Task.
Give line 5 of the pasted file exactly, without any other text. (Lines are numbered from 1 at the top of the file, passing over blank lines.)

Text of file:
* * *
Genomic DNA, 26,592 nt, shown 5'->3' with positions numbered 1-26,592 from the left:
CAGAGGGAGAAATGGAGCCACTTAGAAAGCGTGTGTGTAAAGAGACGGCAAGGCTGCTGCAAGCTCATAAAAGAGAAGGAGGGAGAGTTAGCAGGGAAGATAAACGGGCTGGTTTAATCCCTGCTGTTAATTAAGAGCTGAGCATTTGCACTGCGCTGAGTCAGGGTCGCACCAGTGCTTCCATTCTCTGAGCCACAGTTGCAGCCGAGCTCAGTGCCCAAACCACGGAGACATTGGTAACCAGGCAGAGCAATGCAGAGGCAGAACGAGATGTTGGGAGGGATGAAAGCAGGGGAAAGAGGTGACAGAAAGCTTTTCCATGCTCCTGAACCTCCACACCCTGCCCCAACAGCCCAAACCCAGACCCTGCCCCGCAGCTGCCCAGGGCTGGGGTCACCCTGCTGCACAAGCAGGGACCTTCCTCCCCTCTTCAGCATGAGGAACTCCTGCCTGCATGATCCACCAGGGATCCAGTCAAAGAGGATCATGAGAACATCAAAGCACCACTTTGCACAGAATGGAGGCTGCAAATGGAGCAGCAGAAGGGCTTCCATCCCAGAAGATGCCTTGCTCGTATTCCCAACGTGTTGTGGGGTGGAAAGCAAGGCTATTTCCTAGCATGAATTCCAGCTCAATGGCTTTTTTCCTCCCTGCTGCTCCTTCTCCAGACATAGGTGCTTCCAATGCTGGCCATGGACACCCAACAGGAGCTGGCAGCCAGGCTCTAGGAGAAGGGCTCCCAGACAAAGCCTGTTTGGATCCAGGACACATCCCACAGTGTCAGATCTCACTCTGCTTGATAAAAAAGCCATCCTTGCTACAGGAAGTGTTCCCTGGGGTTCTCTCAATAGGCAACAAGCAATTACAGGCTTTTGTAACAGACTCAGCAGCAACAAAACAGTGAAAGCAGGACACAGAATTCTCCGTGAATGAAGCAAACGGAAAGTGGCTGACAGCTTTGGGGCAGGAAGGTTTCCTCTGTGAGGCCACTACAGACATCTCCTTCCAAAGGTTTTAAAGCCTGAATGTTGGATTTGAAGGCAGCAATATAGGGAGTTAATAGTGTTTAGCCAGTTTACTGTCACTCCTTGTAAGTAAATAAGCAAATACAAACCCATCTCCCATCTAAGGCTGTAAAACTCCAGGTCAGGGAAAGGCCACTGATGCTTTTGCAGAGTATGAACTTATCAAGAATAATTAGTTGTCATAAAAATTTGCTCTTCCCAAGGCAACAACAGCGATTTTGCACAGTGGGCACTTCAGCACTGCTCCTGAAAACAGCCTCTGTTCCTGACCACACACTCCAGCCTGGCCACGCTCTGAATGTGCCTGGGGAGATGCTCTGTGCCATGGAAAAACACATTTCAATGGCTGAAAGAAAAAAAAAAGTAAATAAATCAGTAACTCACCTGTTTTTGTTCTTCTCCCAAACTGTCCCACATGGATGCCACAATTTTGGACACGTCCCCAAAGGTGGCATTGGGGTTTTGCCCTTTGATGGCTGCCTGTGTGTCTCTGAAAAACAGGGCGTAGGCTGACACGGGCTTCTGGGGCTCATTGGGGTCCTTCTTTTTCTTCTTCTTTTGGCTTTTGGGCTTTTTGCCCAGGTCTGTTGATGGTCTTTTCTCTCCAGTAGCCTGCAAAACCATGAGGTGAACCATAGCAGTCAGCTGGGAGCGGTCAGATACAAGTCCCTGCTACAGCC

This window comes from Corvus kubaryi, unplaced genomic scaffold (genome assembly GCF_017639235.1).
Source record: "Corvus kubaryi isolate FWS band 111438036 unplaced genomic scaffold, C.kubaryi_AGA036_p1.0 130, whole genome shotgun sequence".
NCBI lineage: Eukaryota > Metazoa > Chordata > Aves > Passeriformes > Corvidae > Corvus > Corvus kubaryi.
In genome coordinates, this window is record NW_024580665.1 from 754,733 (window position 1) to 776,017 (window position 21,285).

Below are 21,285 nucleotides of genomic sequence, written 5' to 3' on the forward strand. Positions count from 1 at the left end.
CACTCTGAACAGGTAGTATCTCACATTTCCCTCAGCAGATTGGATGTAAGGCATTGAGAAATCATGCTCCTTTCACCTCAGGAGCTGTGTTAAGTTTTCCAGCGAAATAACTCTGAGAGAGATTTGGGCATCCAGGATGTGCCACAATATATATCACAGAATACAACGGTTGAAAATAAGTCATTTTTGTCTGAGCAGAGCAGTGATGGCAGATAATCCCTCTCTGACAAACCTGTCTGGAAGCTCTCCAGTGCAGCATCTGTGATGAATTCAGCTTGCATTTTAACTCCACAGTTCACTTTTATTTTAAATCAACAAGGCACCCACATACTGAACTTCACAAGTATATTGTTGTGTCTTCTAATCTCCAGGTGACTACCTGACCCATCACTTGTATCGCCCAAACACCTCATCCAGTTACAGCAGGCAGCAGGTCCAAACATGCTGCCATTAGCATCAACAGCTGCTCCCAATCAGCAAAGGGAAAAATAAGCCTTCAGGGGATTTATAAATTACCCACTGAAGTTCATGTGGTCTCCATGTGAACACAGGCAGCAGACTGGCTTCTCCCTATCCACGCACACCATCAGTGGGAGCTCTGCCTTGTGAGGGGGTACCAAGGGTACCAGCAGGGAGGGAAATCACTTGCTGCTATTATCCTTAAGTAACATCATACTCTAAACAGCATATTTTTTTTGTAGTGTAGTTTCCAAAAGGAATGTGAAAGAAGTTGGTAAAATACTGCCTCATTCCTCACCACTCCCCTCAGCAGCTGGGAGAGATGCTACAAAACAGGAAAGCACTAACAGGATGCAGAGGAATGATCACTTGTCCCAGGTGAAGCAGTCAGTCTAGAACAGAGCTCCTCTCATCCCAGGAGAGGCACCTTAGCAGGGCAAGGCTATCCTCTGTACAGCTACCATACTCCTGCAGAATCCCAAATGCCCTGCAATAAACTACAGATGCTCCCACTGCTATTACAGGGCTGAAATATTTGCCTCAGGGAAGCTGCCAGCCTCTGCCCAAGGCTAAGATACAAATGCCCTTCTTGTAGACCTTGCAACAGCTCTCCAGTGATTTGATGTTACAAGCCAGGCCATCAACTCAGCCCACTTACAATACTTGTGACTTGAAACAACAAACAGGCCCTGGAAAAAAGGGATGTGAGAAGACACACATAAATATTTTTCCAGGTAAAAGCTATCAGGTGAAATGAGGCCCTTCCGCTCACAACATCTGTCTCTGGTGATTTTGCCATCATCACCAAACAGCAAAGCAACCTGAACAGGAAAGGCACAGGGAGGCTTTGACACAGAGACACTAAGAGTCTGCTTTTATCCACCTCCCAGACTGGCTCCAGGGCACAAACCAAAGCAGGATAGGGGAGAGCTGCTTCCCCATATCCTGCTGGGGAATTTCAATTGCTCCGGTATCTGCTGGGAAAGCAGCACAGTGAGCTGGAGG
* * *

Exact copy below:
NCBI lineage: Eukaryota > Metazoa > Chordata > Aves > Passeriformes > Corvidae > Corvus > Corvus kubaryi.